The History of Jerk Cooking

Jamaican Jerk refers to a way or style of cooking meat that is native to Jamaica. It's a blend of spices, herbs and marinate in which meat, be it chicken, beef, pork, goat, fish, vegetables or fruit is dry-rubbed or wet marinated. It has become a way of life for Jamaicans to prepare this award-winning way of cooking and serving meat.

When I started researching the history of how jerk style had its native beginnings, I came across a few historians’ variations of how it began. Some believed that this style of cooking dates back to over 2500 years ago when the Maroons first introduced this African meat cooking technique to Jamaica which was combined with native cooking techniques. Others argue that jerking originated with the Amerindians in Jamaica from the Arawak and Taino tribes who intermingled with the Maroons.

However, the story goes, this smokey taste of jerked meat is achieved using a variety of cooking methods and techniques.

Jerk cooking is popular in Caribbean and West Indian communities throughout North America and Western Europe. Jerk cooking and seasoning has gained popularity with the Caribbean diaspora all over the world, and forms of jerk can now be found at restaurants almost anywhere a significant population of Caribbean descent exists, such as Canada, the United Kingdom and the United States of America.

Jerk Techniques

The cooking technique of jerking, as well as the results it produces, has evolved over time from using pit fires to old oil barrel drums as the cooking vessel of choice. Around the 1960s, Caribbean entrepreneurs seeking to recreate the smoked pit flavor by an easier, more portable method came up with a solution to cut oil barrels lengthwise and attach hinges, drilling several ventilation holes for the smoke. This is the method that Taste of Jamaica employs, also called Pan Jerk. These barrels are filled and fired with charcoal or pimento wood, which enhances the spicy, smoky taste.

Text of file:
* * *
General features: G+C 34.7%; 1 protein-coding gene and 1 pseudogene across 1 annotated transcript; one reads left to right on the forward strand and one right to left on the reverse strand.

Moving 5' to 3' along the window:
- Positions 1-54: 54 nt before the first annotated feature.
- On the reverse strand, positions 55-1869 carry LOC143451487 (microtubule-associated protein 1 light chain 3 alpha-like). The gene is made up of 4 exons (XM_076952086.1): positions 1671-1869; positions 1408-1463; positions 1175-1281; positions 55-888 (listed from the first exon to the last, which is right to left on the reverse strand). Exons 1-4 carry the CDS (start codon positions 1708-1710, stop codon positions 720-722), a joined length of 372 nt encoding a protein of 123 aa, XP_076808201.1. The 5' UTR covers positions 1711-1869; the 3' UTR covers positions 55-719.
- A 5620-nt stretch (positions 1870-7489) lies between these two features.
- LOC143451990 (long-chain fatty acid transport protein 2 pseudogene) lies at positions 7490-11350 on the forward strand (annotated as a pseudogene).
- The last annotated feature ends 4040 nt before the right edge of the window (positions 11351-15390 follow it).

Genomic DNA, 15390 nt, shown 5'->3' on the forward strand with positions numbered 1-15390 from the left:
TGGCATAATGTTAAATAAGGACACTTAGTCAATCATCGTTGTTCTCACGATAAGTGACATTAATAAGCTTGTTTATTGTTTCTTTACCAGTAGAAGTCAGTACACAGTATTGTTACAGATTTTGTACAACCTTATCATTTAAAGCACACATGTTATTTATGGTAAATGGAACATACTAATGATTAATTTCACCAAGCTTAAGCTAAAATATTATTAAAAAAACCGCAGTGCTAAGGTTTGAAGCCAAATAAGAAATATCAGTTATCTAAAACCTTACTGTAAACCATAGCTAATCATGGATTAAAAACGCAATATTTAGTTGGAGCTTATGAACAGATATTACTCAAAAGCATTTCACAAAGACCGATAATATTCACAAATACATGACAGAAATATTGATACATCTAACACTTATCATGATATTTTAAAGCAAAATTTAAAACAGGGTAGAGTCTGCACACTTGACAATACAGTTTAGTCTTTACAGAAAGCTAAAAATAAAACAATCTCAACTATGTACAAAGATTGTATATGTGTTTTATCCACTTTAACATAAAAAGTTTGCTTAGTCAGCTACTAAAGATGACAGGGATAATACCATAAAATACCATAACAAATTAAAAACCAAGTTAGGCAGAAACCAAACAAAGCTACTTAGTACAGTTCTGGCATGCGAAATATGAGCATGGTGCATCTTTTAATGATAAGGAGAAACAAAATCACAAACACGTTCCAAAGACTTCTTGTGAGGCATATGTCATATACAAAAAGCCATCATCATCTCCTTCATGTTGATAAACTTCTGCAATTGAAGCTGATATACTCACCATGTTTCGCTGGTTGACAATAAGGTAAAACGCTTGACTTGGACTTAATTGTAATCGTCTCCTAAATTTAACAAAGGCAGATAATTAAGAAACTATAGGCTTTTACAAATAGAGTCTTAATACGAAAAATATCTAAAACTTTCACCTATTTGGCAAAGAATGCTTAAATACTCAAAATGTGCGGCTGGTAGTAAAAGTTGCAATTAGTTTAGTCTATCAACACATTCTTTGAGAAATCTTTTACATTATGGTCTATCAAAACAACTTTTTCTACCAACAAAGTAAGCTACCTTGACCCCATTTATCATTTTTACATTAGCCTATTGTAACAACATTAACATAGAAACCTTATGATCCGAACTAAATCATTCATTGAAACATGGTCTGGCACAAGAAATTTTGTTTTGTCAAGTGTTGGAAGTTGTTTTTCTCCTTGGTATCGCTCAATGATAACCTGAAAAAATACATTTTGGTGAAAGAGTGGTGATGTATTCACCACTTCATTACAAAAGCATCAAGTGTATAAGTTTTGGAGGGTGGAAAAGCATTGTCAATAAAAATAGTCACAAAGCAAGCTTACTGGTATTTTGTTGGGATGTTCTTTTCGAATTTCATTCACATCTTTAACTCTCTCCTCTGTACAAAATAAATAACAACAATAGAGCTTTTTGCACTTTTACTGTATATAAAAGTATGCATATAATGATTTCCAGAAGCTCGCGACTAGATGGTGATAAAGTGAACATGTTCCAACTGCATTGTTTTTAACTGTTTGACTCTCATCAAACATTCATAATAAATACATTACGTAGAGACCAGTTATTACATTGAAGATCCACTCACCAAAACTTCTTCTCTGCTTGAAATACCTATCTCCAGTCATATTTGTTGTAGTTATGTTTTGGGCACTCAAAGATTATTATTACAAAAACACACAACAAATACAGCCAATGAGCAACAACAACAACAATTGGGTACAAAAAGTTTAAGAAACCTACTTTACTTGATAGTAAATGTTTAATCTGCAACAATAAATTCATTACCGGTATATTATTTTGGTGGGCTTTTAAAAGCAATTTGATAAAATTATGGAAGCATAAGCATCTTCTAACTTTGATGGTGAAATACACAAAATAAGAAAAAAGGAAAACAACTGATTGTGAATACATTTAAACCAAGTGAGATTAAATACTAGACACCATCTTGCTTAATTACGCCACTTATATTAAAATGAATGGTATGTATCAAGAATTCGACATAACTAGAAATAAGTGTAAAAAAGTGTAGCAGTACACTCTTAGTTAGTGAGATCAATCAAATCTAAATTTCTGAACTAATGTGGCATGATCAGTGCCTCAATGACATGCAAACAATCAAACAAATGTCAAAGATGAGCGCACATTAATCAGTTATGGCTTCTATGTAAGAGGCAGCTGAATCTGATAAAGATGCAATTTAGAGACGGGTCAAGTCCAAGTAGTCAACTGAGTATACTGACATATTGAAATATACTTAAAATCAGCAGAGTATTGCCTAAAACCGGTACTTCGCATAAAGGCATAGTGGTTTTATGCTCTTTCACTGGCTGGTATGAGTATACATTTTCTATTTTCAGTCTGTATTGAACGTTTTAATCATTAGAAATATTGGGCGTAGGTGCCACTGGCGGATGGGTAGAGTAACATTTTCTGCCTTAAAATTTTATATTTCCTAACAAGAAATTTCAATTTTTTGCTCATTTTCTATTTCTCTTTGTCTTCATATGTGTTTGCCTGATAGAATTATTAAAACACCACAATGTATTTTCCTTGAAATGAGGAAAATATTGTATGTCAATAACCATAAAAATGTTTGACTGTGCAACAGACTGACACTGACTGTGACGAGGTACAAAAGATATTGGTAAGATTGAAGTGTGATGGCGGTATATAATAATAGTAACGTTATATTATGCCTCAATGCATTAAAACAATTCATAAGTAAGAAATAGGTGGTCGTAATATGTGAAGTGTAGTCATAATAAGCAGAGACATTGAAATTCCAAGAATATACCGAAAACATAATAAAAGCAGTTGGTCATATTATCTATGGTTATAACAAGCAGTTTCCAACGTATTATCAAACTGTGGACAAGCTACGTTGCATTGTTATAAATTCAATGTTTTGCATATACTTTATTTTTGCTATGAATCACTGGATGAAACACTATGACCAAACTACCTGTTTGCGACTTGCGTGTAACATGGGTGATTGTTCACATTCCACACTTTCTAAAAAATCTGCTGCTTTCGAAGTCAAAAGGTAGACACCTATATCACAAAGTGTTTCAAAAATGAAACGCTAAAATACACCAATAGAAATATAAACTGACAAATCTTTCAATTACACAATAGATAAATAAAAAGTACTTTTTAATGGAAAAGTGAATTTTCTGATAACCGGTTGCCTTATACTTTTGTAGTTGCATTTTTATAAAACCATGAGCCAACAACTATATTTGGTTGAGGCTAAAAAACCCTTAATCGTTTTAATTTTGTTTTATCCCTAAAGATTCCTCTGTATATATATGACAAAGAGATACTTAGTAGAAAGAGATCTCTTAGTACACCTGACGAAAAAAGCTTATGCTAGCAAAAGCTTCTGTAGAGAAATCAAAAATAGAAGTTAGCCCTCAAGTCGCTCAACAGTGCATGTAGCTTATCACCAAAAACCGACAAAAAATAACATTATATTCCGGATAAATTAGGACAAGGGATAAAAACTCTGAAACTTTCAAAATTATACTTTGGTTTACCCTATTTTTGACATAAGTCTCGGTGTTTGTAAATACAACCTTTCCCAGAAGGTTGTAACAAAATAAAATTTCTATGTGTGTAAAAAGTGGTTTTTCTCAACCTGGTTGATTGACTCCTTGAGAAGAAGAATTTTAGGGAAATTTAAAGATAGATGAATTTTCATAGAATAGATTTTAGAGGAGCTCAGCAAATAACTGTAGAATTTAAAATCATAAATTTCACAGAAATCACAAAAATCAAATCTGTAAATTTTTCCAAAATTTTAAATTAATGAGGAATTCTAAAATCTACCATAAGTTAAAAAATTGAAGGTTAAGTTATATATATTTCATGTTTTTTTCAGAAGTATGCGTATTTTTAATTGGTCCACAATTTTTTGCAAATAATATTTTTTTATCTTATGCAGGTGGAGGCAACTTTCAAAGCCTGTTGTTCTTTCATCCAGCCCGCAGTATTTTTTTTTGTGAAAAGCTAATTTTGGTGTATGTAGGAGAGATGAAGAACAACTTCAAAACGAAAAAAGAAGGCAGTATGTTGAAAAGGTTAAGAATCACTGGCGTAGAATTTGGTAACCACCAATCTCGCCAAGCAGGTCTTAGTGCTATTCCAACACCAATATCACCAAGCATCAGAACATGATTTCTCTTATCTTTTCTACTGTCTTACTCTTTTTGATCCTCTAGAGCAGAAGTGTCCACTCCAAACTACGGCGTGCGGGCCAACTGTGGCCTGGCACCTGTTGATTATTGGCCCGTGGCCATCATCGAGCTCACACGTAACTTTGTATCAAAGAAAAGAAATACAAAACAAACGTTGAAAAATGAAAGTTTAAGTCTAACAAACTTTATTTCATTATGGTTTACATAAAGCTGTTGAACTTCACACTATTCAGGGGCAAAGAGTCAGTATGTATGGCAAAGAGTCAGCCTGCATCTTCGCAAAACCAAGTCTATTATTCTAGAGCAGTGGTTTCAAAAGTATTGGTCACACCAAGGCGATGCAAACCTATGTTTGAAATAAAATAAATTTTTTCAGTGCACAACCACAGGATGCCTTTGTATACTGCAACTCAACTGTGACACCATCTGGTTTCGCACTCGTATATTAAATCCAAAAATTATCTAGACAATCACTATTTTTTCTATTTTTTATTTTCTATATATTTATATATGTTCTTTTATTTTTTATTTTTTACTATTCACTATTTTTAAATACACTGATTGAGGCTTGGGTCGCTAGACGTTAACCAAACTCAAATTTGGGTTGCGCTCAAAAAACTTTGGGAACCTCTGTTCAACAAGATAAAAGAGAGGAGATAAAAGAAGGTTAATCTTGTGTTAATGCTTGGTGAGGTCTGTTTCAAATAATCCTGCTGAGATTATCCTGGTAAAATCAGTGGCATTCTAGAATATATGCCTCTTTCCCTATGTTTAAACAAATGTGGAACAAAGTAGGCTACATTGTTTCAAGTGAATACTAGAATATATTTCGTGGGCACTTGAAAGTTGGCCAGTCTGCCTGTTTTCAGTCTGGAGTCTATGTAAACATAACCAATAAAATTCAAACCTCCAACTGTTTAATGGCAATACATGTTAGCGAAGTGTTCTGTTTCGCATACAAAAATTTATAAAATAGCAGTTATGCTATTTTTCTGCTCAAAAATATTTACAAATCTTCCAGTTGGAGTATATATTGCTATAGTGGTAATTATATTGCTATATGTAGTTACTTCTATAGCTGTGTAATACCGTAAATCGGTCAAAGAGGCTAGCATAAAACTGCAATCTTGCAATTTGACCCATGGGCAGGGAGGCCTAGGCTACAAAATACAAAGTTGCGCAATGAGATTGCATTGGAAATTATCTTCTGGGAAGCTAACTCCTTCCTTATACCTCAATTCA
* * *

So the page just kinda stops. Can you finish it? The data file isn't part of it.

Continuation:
Alternatively, when these cooking methods are unavailable, other methods of meat smoking, including wood-burning ovens, can be used to jerk meat. However, oil barrels are arguably one of the most popular cooking methods for making jerk in Jamaica. Most jerk in Jamaica is no longer cooked in the traditional method and is grilled over hardwood charcoal in a steel drum.

Street food "jerk stands" or "jerk centres" are often found across the island. Jerked meat can be purchased along with sides of hard dough bread, deep fried cassava bammy (Taste of Jamaica’s homemade special flatbread, usually served with Escovitch fish) or fried dumplings and festival, which is a variation of sweet flavored fried dumplings made with sugar.

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